Ahead Of the World Cup, Russia’s Real Estate Market plunging
For a long time, Russia’s real estate market was struggling as badly as its national football team. Political sanctions and a sluggish domestic economy caused by low oil prices combined to create a challenging environment for Russian real estate these past few years, with Moscow office rents dropping by 33% between 2011 and 2017 while the rest of Europe saw a recovery. For the past three years Moscow has come dead last in the list of investor city preferences in the Urban Land Institute and PwC’s Emerging Trends report. At the same time Russia has seen its national football team fall from relevance. A side led by Andre Arshavin reached the semi-finals of Euro 2008, but even with home advantage they are 40/1 outsiders for the 2018 World Cup, which starts on 14 June.
But while the World Cup is likely to provide little succour to Russian football fans, the real estate market is starting to see the first tentative shoots of recovery. The tournament itself is likely to provide only minimal benefit, but the first signs are there that, if Russia can find a modicum of political stability, the Russian winter for real estate could begin to thaw.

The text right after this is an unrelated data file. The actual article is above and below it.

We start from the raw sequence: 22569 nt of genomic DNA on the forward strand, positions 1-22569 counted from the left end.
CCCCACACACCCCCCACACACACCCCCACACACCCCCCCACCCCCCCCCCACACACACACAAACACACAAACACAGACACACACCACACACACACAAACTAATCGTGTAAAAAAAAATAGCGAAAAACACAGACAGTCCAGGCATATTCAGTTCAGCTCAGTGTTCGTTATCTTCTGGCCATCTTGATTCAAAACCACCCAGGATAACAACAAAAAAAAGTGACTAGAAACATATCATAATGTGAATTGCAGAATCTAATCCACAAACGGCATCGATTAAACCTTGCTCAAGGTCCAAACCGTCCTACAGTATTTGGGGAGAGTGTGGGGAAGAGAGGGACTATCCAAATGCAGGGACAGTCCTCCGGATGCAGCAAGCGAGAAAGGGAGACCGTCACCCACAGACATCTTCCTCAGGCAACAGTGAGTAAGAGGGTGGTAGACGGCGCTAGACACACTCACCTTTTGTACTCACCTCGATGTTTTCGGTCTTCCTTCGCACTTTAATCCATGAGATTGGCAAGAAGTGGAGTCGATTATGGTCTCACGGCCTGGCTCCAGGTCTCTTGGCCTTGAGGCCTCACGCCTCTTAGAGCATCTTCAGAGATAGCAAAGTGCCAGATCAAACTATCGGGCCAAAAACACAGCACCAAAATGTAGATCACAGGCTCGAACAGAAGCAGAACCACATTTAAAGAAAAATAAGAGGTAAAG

Moscow is the second largest office market in Europe after Paris, and take-up in the first quarter was 3.4M SF, up 87% on the same period in 2017, according to JLL.
On the field, in the World Cup, Russia is not heavily favoured to make it out of one of the easiest groups in recent memory. The real estate market has a lot of hurdles to overcome, but looks in a better shape to progress, if politics can stay off the front pages.